Yes, pizza is a vegetable, Congress says

Joining ketchup in the category of specious vegetables is pizza, thanks to the US Congress, which earlier this week blocked new rules proposed by the Agriculture Department to make school lunches healthier.

The agriculture appropriations bill drafted by the House and Senate earlier this week will prevent a rule proposed by the USDA that would have required using at least one-half of a cup of tomato paste on pizza to count as a vegetable serving. The food industry — including heavyweights ConAgra and Del Monte Foods — contends that the current rule, which says that a quarter-cup of tomato paste on a slice of pizza can count as a vegetable, is sufficient.

Not surprisingly, the food industry applauded Congress and said the Agriculture Department went too far in trying to improve nutrition in school lunches. Lobbyists for the food industry claim that one-half cup of tomato paste is just too much. “A slice of pizza would literally be swimming in tomato paste,” says Corey Henry of the American Frozen Food Institute. Critics of the proposed rule say kids wouldn’t eat the soggy slices, which would cost more and probably be thrown out.

In a recent blog post entitled Ketchup is a vegetable? Again?, nutritionist Marion Nestle draws a parallel between Congress’s action to block stricter nutrition standards and the uproar when the Reagan Administration proposed to allow ketchup to count as a vegetable in school meals. Ironically, while Congress in 1981 excoriated the administration for trying to elevate a lowly condiment to vegetable status, today it’s siding with the food industry by endorsing pizza as a vegetable.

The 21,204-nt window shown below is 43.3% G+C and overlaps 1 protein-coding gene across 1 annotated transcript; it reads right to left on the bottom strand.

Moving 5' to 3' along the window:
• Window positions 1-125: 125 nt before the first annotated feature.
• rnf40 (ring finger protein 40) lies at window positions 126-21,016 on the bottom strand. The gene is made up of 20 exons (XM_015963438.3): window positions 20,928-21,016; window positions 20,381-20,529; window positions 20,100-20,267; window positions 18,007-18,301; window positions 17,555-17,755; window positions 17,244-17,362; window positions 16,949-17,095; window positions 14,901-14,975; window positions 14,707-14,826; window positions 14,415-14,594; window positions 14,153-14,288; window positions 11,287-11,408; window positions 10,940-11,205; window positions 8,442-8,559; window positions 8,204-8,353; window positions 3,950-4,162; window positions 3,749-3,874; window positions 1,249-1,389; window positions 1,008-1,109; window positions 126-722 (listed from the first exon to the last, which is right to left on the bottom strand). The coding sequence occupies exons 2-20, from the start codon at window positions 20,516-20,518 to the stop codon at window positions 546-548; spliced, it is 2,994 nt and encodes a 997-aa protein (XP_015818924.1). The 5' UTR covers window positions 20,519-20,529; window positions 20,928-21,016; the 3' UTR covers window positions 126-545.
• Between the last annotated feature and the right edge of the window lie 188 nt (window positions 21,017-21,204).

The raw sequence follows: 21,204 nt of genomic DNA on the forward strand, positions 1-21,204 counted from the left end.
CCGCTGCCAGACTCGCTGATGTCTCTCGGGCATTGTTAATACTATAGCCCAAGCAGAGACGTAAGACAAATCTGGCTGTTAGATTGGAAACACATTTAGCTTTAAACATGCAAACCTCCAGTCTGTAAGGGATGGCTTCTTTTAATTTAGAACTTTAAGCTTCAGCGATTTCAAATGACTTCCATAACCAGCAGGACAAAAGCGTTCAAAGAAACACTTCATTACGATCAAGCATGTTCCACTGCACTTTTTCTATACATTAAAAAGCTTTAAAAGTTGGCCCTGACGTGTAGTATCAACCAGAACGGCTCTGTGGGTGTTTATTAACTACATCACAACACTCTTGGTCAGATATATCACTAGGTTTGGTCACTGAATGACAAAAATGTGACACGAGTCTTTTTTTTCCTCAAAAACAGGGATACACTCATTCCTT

I was surprised to learn that pizza is currently allowed to be considered a vegetable in the strange nutritional world of school lunches. It’s disappointing that the proposed changes — the first in 15 years to the school lunch program — were defeated and that kids will miss out on an opportunity to eat more fruits and veggies at lunch. Frozen pizza is not what most nutritionists and responsible adults would consider a nutritious meal.

This is certainly a big win for big food. The losers are kids.

 

Alexandra Biesada

Alexandra Biesada shops everyday, whether she wants to or not, and pines for the days when it was strictly a recreational activity. She has covered the retail beat for Hoover’s since 2001. Follow her on Twitter.

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